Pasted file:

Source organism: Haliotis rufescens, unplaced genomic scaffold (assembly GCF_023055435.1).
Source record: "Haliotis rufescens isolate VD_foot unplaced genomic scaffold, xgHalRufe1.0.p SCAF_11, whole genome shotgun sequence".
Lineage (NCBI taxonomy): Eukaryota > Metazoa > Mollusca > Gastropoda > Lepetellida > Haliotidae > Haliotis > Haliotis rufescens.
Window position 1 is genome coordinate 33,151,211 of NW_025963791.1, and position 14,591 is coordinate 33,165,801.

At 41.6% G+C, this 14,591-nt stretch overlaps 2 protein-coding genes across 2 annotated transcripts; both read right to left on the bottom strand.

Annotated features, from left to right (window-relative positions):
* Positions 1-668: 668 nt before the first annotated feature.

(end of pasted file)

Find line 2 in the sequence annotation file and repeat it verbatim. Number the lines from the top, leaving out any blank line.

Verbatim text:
Source record: "Haliotis rufescens isolate VD_foot unplaced genomic scaffold, xgHalRufe1.0.p SCAF_11, whole genome shotgun sequence".